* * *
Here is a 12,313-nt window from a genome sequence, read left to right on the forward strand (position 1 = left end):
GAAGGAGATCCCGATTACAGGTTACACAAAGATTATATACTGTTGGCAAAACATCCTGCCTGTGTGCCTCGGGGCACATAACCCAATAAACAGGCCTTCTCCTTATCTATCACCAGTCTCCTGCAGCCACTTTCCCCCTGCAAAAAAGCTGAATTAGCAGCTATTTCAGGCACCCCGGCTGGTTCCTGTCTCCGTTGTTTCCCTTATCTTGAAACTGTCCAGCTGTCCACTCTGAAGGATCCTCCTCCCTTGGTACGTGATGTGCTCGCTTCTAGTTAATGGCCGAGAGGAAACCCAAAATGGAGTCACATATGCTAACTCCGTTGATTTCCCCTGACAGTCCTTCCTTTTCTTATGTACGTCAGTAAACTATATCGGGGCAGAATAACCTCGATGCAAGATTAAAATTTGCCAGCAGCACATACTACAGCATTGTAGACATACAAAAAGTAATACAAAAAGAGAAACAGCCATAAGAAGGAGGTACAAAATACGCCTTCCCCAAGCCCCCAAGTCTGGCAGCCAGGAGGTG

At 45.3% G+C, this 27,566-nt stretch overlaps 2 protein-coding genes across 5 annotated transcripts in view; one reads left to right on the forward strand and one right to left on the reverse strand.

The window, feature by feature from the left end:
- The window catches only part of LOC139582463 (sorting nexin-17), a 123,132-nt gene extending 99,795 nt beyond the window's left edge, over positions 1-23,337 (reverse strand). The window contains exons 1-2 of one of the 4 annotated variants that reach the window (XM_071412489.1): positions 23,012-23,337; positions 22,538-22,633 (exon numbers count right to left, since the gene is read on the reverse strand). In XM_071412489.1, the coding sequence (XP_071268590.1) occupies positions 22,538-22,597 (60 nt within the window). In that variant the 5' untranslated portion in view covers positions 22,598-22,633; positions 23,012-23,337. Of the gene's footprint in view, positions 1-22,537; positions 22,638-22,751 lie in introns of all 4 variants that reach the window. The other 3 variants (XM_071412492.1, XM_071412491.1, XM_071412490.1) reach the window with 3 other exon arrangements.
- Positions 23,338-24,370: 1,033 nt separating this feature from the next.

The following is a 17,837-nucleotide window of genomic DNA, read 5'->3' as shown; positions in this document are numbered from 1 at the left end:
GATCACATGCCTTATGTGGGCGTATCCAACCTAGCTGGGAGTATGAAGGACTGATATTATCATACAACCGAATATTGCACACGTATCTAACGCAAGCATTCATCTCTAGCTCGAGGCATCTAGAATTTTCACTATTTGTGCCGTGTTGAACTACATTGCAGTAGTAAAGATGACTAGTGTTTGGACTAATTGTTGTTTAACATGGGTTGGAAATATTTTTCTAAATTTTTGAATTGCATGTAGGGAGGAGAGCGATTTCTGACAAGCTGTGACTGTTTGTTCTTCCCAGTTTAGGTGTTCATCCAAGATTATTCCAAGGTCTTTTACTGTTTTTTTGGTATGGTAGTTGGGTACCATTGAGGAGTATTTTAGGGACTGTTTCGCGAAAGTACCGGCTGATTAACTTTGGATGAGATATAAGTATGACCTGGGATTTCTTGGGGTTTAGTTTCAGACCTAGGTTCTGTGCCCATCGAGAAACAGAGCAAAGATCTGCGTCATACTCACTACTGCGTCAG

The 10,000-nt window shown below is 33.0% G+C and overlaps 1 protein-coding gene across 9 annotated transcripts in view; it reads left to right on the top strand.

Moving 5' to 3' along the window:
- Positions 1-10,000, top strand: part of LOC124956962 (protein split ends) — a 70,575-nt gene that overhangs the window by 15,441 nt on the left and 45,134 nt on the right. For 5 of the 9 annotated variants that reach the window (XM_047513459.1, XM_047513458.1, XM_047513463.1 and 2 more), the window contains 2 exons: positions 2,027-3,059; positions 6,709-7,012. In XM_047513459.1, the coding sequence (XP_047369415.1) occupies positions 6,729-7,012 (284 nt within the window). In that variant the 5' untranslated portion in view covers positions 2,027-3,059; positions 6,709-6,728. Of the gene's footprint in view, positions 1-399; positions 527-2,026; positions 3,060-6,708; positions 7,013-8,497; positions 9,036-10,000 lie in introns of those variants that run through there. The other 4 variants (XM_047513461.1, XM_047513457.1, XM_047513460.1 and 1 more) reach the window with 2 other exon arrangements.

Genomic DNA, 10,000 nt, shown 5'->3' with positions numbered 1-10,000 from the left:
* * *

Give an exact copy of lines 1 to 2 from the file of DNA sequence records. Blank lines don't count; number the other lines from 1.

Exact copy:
Here is a 12,313-nt window from a genome sequence, read left to right on the forward strand (position 1 = left end):
GAAGGAGATCCCGATTACAGGTTACACAAAGATTATATACTGTTGGCAAAACATCCTGCCTGTGTGCCTCGGGGCACATAACCCAATAAACAGGCCTTCTCCTTATCTATCACCAGTCTCCTGCAGCCACTTTCCCCCTGCAAAAAAGCTGAATTAGCAGCTATTTCAGGCACCCCGGCTGGTTCCTGTCTCCGTTGTTTCCCTTATCTTGAAACTGTCCAGCTGTCCACTCTGAAGGATCCTCCTCCCTTGGTACGTGATGTGCTCGCTTCTAGTTAATGGCCGAGAGGAAACCCAAAATGGAGTCACATATGCTAACTCCGTTGATTTCCCCTGACAGTCCTTCCTTTTCTTATGTACGTCAGTAAACTATATCGGGGCAGAATAACCTCGATGCAAGATTAAAATTTGCCAGCAGCACATACTACAGCATTGTAGACATACAAAAAGTAATACAAAAAGAGAAACAGCCATAAGAAGGAGGTACAAAATACGCCTTCCCCAAGCCCCCAAGTCTGGCAGCCAGGAGGTG